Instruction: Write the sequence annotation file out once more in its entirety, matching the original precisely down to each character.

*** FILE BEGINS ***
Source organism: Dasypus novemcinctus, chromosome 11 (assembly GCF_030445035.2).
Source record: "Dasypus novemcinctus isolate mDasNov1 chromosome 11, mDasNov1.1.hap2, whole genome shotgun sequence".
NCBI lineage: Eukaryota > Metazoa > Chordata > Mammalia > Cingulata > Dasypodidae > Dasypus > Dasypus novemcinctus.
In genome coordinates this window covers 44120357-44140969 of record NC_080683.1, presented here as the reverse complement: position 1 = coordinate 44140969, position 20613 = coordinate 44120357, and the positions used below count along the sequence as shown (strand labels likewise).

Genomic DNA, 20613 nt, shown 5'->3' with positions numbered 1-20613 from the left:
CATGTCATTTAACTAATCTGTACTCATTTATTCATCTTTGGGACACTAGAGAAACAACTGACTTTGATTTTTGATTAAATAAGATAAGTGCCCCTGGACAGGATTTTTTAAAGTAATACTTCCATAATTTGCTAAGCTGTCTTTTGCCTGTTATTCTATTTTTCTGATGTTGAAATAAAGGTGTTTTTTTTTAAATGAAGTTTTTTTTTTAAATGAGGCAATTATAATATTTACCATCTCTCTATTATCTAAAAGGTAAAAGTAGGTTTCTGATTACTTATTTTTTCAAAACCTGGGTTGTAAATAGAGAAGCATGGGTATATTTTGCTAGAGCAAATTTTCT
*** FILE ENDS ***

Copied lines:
Source organism: Dasypus novemcinctus, chromosome 11 (assembly GCF_030445035.2).
Source record: "Dasypus novemcinctus isolate mDasNov1 chromosome 11, mDasNov1.1.hap2, whole genome shotgun sequence".
NCBI lineage: Eukaryota > Metazoa > Chordata > Mammalia > Cingulata > Dasypodidae > Dasypus > Dasypus novemcinctus.
In genome coordinates this window covers 44120357-44140969 of record NC_080683.1, presented here as the reverse complement: position 1 = coordinate 44140969, position 20613 = coordinate 44120357, and the positions used below count along the sequence as shown (strand labels likewise).

Genomic DNA, 20613 nt, shown 5'->3' with positions numbered 1-20613 from the left:
CATGTCATTTAACTAATCTGTACTCATTTATTCATCTTTGGGACACTAGAGAAACAACTGACTTTGATTTTTGATTAAATAAGATAAGTGCCCCTGGACAGGATTTTTTAAAGTAATACTTCCATAATTTGCTAAGCTGTCTTTTGCCTGTTATTCTATTTTTCTGATGTTGAAATAAAGGTGTTTTTTTTTAAATGAAGTTTTTTTTTTAAATGAGGCAATTATAATATTTACCATCTCTCTATTATCTAAAAGGTAAAAGTAGGTTTCTGATTACTTATTTTTTCAAAACCTGGGTTGTAAATAGAGAAGCATGGGTATATTTTGCTAGAGCAAATTTTCT